While Gates does not dismiss the need for test scores — “you do have to know whether equations are being learned,” he said — he views them as the least important in terms of helping teachers improve. A test score, he said, “is not very diagnostic. You usually give them at the end of the year, so they don’t help you during the year.” Far more important, he believes, are the peer teachers, who are paid with the foundation’s money and whose job is to work with teachers on the nuts and bolts of teaching.

And that’s the final point. In business, employee evaluation systems are aimed at improving employee performance. Yes, sometimes they lead to an underperformer being fired, but that is really not their primary purpose.

Teaching has never really had the kind of sensible evaluation system that business takes for granted. Seniority used to be all that mattered. Now, test scores have become dominant. Neither system has had as its goal getting teachers to improve what they do in the classroom. That is what Gates is trying to change.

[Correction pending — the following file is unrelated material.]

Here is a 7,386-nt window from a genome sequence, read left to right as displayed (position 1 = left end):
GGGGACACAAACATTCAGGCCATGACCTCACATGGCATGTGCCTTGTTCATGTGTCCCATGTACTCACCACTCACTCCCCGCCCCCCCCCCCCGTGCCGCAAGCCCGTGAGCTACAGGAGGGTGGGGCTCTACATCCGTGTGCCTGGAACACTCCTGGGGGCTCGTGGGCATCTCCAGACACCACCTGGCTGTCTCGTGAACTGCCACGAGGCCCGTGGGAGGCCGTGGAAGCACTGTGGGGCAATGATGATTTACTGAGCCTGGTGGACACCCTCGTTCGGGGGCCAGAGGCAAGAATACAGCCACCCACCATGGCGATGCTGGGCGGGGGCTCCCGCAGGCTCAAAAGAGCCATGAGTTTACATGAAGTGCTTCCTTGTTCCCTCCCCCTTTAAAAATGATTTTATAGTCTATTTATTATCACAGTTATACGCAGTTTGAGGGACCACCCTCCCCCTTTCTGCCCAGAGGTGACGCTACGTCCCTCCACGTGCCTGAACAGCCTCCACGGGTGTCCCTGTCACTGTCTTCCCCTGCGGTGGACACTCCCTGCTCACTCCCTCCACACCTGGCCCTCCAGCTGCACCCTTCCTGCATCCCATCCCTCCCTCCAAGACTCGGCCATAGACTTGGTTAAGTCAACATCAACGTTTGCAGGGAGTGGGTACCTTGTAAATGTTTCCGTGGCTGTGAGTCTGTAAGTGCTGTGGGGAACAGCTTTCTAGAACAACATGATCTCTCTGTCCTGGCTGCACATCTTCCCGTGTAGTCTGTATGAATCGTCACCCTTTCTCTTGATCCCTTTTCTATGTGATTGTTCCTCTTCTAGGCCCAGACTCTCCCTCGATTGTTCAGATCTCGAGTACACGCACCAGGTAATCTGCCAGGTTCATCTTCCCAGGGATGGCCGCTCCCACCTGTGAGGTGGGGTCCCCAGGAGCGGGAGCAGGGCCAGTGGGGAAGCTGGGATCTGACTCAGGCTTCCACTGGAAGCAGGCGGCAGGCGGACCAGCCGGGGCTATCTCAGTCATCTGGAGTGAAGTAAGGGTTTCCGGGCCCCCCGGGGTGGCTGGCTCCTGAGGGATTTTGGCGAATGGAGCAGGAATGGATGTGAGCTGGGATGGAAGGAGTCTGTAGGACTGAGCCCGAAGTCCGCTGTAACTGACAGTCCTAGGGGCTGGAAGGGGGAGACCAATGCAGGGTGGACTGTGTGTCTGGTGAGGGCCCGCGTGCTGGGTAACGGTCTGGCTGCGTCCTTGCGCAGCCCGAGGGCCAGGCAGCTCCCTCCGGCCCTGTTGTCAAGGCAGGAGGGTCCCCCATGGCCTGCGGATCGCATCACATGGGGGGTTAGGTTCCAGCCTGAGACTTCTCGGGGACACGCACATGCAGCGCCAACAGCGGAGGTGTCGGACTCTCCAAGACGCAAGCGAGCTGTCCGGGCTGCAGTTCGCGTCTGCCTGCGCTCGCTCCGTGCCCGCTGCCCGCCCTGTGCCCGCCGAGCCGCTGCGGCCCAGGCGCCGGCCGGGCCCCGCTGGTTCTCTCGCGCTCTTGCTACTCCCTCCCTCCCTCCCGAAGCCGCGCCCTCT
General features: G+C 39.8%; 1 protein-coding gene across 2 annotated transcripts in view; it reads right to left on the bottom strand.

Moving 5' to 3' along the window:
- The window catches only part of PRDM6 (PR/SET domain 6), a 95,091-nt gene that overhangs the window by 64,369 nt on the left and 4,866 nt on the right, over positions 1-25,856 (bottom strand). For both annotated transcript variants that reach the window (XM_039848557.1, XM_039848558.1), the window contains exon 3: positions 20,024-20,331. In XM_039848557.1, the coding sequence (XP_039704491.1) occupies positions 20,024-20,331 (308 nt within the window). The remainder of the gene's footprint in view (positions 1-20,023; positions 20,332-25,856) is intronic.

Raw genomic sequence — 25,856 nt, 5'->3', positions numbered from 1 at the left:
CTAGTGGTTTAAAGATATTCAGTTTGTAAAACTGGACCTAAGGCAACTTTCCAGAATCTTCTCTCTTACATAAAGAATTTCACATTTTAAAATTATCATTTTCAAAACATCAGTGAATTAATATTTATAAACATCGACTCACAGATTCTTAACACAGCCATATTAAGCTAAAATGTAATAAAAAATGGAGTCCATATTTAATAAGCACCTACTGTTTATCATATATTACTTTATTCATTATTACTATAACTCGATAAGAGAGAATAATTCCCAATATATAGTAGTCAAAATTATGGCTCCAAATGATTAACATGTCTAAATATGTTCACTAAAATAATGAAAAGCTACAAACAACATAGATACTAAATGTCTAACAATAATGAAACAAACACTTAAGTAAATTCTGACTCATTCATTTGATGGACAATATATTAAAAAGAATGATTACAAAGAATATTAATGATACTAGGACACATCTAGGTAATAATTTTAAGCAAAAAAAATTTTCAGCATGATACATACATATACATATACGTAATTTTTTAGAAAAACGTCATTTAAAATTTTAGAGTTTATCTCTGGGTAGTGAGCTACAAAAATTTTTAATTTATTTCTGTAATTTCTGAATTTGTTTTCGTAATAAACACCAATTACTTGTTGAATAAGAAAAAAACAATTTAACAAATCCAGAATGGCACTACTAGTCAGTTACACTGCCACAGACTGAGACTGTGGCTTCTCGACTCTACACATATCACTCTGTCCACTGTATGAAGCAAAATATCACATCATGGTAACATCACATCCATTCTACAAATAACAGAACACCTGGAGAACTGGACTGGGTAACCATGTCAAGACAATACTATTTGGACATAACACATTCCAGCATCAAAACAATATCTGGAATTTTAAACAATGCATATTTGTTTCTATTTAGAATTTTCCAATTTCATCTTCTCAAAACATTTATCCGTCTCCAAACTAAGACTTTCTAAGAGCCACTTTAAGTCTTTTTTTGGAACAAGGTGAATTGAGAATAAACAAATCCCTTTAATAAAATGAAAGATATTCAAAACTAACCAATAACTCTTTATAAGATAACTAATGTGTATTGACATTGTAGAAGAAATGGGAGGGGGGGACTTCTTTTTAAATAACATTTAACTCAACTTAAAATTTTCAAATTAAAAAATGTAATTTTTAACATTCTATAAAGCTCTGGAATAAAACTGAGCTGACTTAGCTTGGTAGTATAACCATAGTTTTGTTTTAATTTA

“We’re technocrats,” Gates said toward the end of the interview. By that he means that for all its might and wealth, the Gates Foundation can only hope to try things — through experiments like in Hillsborough — that school districts across the country will want to adopt broadly. It is early yet, and the possibility certainly exists that the Hillsborough pilot project will founder, just as the small-school initiative did.

But the signs, so far, are promising. And it sure makes a lot more sense than shaming teachers on the Internet.


Prominent Lawmaker Seeks to Slow Down NJ's Virtual Charters…Assemblyman Diegnan seeks six-month moratorium before approving new online charter schools

By John Mooney, May 22, 2012 in Education|1 Comment

As students continue to sign up for New Jersey’s first experiments with online charter schools, one leading legislator is asking the state to slow down.

State Assemblyman Patrick Diegnan Jr. (D-Middlesex), chairman of the Assembly’s education committee, said yesterday that he is preparing legislation that would seek at least a six-month moratorium on new online charters.